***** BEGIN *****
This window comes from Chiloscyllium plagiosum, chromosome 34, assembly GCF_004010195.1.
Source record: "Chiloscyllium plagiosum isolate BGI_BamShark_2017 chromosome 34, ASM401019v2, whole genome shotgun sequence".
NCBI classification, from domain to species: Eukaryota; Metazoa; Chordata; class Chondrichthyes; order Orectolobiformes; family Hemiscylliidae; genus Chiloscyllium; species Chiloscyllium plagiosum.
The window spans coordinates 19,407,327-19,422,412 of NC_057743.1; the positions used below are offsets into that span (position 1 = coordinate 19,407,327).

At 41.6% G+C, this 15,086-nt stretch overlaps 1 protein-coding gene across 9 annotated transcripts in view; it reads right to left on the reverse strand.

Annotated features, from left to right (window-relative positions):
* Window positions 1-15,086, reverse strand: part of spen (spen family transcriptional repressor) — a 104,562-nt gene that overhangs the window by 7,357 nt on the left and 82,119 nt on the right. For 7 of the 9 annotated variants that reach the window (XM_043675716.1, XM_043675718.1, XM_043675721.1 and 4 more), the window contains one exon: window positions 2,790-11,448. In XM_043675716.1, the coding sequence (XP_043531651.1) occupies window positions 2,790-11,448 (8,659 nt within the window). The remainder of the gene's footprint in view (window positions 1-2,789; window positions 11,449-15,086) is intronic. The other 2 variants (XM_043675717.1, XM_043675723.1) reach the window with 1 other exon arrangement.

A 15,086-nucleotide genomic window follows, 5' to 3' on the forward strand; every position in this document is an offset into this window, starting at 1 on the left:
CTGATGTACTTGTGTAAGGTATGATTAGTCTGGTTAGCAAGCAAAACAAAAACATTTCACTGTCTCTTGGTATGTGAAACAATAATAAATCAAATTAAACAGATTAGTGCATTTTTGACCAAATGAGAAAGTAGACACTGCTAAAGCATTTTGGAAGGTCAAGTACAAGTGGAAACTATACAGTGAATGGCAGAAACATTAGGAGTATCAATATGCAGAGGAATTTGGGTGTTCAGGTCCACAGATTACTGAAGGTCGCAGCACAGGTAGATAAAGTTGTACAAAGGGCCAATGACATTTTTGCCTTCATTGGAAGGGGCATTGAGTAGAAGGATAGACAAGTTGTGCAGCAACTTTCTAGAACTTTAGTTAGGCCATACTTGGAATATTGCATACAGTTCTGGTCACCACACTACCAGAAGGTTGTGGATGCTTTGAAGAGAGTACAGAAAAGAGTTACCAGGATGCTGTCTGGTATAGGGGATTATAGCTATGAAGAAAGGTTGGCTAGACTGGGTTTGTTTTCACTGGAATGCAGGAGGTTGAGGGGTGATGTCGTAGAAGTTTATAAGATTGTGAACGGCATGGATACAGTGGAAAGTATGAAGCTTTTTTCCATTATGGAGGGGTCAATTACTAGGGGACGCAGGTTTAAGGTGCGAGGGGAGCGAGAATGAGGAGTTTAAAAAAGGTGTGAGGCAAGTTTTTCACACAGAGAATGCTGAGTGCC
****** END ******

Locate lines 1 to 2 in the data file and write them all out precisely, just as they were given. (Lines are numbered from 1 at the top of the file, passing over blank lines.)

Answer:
This window comes from Chiloscyllium plagiosum, chromosome 34, assembly GCF_004010195.1.
Source record: "Chiloscyllium plagiosum isolate BGI_BamShark_2017 chromosome 34, ASM401019v2, whole genome shotgun sequence".